Confessions of a T.V. Addict: The Reign Event
It’s been a long five months since the season one finale of CW’s Reign. When we last left off Kenna and Bash were playing house with their new ward, Pascal. Greer decided to call it quits with Leith once and for all, only to have him rebound with…her husband’s daughter? Francis killed Henry in a dual (sensing a Freudian theme here) and after inheriting the throne promptly left Mary alone at court to find Lola after discovering that she is carrying his child. Enter Plague.
Francis and Lola: What to Do About the Baby?
Francis jets off through the Plague-stricken countryside to heroically save his wife’s friend and their illegitimate child. Before the baby even has a name, the Plague rears its head, forcing them to pick up and leave. Along the way the trio bumps into Francis’s long lost cousin, Lord Conde, who offers to keep them safe for a couple days - a true gentleman. Though later we find out that Conde was hiding his safe passage from them, so then again maybe not. Meanwhile, Francis graciously allows Lola and the baby to go with his cousin, so that they can start new lives someplace safe. I was actually extremely impressed at how progressive and considerate this decision was until…oops he changes his mind, instead playing the “I’m king” card to get them to stay. Oh well, so close. This will definitely make for an interesting dynamic between Francis, Mary, and Lola, especially with Catherine judgmentally looking down on all three.
Mary: A Transformation
Left to oversee French court alone, Mary finally takes charge and assumes her role as Queen. Gone are the days when Catherine could simply taunt and threaten Mary to bend at her will. Perhaps to show the Court that she means business, or in weird reference to the Plague, Mary undergoes a bit of a style transformation as well, opting for high necklines and somber shades of wine, gold, and black. Amongst this Contagion like backdrop, Mary attempts to assuage the panicking members of Court with the help of Nostradamus (now oddly beard-free!) As if this wasn’t enough, a nobleman has the audacity to barge into Mary and Catherine’s private throne room, complete with the latest in Plague inhibiting technology (burning goblets of potpourri), and request that they kill this random person or else. Obviously, Queen Mary quickly denies this proposal, and to assure that Catherine does not have other plans, slips a little something in her drink. Unfortunately, her efforts prove futile, as the obstinate nobleman went right ahead and carried out his vengeance on his enemy’s entire family, including Greer’s new man-stealing daughter-in-law. Don’t worry though, because Mary finds out and brings down the hammer, locking that family-poisoning betrayer in a dungeon where disease runs rampant. The new, edgy side of Mary that emerged at the close of last season is here to stay, and I for one can’t get enough.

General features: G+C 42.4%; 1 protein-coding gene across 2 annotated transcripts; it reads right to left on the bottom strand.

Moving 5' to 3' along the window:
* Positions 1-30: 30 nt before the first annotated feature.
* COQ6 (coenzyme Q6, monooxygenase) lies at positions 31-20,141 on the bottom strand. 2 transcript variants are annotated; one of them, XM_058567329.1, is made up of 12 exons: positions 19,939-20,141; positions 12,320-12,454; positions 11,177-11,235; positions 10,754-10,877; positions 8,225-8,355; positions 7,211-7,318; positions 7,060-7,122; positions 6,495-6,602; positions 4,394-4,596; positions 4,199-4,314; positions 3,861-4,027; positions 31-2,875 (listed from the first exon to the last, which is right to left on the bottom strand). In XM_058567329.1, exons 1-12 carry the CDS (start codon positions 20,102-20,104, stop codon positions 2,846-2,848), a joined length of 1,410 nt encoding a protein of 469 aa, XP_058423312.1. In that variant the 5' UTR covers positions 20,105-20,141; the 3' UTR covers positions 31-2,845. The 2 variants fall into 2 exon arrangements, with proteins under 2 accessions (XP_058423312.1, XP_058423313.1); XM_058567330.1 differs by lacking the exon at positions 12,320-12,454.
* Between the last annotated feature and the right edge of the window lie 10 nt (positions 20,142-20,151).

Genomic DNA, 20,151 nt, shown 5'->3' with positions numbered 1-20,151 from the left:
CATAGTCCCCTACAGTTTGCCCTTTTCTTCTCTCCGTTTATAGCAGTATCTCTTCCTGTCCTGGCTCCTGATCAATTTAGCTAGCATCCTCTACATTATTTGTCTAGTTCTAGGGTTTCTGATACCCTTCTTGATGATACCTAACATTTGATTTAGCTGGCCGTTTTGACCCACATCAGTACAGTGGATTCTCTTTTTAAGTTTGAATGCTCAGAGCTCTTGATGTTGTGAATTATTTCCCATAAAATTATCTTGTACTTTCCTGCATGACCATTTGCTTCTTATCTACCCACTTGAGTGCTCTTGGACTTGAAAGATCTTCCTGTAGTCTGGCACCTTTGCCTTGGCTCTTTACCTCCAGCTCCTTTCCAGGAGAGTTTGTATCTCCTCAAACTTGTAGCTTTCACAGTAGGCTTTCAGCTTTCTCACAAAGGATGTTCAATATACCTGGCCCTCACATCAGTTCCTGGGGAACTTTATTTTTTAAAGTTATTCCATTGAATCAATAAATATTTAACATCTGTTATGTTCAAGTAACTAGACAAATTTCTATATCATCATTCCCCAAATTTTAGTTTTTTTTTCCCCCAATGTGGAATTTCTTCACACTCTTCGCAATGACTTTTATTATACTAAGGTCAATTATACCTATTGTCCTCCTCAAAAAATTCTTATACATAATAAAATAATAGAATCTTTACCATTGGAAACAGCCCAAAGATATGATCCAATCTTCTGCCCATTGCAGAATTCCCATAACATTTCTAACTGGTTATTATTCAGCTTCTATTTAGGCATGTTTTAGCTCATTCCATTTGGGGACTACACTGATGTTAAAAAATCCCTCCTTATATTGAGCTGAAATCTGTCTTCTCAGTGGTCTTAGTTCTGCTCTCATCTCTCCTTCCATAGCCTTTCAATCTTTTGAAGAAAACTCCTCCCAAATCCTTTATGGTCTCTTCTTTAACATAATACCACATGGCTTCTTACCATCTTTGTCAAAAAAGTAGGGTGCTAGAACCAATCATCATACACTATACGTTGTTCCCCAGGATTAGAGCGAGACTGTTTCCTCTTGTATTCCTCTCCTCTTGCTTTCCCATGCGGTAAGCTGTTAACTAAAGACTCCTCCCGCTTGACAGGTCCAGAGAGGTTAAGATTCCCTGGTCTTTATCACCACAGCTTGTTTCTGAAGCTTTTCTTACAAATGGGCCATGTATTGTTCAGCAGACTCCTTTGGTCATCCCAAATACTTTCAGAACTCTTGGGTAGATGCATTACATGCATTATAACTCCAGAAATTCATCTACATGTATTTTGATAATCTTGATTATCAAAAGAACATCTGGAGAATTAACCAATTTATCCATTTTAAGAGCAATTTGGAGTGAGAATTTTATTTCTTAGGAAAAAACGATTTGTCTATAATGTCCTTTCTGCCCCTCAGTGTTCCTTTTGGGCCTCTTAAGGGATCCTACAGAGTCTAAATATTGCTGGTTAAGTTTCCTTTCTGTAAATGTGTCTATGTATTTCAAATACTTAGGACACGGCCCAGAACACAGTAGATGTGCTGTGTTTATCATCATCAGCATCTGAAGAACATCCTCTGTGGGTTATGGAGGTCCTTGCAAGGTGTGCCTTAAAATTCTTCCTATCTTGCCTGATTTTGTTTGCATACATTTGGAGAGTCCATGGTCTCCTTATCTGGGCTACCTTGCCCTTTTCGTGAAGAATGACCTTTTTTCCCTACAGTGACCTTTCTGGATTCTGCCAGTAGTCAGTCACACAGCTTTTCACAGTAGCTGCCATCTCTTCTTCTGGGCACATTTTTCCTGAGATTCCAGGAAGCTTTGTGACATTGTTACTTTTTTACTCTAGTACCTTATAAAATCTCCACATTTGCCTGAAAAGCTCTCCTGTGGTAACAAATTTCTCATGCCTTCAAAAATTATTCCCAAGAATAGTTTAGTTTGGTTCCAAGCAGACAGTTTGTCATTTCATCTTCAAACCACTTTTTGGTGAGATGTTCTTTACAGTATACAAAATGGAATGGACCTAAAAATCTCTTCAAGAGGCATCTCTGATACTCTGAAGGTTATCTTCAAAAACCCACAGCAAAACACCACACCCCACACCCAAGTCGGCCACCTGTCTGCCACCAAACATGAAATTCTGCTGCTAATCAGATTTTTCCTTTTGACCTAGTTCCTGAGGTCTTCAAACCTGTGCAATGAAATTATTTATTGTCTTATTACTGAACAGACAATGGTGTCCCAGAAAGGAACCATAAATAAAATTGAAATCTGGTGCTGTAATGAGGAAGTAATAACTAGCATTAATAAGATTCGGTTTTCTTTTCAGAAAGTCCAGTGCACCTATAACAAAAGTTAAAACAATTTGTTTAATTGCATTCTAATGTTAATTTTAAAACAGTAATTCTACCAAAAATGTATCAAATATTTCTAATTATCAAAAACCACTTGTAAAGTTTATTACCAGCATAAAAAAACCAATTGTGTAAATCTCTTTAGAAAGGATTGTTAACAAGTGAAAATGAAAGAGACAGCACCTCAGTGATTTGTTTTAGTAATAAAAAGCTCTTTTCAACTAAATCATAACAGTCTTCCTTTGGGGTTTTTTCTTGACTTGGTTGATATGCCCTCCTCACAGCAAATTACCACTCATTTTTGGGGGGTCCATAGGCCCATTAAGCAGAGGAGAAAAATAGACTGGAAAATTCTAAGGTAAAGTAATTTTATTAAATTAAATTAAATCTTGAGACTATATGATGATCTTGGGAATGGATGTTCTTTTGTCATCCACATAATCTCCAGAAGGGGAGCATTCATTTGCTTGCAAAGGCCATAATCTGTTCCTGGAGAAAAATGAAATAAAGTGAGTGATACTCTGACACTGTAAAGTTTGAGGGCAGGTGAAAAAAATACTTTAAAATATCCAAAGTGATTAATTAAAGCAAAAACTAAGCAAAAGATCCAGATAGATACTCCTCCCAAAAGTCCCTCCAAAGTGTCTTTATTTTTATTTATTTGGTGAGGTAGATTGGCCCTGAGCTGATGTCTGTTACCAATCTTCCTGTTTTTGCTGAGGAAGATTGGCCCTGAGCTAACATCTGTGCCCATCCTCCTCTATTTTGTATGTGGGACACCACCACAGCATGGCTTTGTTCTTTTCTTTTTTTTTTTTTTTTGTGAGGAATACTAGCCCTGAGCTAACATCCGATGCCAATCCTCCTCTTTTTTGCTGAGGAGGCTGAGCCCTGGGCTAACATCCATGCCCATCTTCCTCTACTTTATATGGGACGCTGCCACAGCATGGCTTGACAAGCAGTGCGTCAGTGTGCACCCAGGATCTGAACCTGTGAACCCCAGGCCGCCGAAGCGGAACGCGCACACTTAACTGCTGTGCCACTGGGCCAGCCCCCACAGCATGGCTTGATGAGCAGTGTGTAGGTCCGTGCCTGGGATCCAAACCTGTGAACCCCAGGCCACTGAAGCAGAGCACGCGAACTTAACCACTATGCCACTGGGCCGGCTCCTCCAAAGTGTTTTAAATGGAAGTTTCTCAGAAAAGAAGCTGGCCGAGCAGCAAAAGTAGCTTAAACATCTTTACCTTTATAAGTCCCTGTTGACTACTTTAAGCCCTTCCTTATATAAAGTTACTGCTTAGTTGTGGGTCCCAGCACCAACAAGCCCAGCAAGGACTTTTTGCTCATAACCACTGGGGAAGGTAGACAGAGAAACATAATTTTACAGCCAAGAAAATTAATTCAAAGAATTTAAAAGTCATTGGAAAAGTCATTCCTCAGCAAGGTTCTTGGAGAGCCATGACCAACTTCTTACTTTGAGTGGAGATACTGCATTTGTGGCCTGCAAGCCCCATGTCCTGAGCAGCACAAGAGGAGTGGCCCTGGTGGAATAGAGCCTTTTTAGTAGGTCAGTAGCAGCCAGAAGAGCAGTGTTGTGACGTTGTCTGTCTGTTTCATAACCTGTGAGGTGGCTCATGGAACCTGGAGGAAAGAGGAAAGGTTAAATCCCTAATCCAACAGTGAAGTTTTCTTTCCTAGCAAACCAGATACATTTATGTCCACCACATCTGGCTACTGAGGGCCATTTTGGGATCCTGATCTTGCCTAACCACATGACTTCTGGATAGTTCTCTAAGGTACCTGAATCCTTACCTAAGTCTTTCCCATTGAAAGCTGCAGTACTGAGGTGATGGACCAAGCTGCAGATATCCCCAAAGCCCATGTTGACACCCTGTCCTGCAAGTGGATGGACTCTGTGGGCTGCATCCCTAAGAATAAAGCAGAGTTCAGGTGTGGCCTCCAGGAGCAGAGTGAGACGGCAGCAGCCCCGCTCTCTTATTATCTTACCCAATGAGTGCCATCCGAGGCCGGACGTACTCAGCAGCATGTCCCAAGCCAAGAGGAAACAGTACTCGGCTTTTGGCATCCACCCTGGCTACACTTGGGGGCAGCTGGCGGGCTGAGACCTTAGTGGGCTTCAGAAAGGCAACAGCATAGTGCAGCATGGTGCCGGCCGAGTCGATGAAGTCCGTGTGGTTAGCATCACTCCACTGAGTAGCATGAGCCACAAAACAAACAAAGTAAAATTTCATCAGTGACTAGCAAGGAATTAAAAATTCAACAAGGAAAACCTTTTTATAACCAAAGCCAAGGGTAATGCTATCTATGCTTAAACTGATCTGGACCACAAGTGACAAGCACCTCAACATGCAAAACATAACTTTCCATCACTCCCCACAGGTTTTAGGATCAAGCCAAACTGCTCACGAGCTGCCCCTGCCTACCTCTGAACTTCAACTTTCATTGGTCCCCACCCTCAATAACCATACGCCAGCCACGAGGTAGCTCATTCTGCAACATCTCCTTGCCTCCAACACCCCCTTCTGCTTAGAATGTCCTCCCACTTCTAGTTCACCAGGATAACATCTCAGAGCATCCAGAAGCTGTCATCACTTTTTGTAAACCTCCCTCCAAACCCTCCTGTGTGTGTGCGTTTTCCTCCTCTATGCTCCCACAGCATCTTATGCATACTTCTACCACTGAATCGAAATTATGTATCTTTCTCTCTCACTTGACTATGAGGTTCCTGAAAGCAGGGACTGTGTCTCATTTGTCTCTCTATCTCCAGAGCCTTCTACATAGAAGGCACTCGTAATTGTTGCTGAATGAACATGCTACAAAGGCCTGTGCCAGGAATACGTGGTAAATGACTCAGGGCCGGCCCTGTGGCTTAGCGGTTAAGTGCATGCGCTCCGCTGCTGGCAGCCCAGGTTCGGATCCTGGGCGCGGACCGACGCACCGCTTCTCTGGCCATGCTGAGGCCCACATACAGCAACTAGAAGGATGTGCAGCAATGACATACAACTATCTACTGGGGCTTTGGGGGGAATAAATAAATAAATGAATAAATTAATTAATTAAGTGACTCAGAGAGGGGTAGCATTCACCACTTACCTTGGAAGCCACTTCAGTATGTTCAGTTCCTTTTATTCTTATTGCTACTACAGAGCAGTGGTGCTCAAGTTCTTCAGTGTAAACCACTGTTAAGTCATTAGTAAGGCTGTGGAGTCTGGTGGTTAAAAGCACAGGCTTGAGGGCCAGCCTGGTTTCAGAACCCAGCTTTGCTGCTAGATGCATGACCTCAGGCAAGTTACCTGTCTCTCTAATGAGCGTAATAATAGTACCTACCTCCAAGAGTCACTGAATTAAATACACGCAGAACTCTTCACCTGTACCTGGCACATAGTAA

Greer: How My Boyfriend Almost Became My Son
As the Plague approaches, Yvette decides to use the dire circumstances to her advantage, and proposes a little “last night on Earth” rendezvous to Leith. Greer, however, swoops in and quickly intercepts this slightly overzealous suggestion, and convinces Leith to decline. “Don’t test me in this way, for I will fail” well played Greer, well played. Of course it was only just after that Yvette was poisoned along with her entire family anyways. Now that’s what you call wishful thinking.
Bash and Kenna: Trouble in Paradise
With Francis recklessly abandoning his newly inherited kingdom in their time of need, Bash takes it upon himself to pick up the necessary slack. Who’s illegitimate now? However, while he is off protecting the people and such, Kenna is cornered by the very cranky and very pasty plague-starter who forces Pascal to come help him with his groceries. When Kenna finally finds Pascal, now clearly infected, and tries to help him, she is discovered and locked into the bedroom with the two extreme. What ensues is a heartbreaking scene in which Kenna leans against the door separating them, w velvet and satin silver dress splayed around her, and comforts Pascal in his last moments to the somber sound of Don Brownrigg’s “Fight for Your Castle”. She is then promptly rescued by her “Master of Horse and Hunt” in shining armor, showing that perhaps Henry did at least one good deed in pairing the two together.
This dark, conceptual episode cohesively fits together with a carefully outlined plot that made for a nearly standalone piece. I'm curious to see how this Plague plotline plays out - where do our favorite royals go from here? And, perhaps more importantly, will we see more beaded headbands in the near future?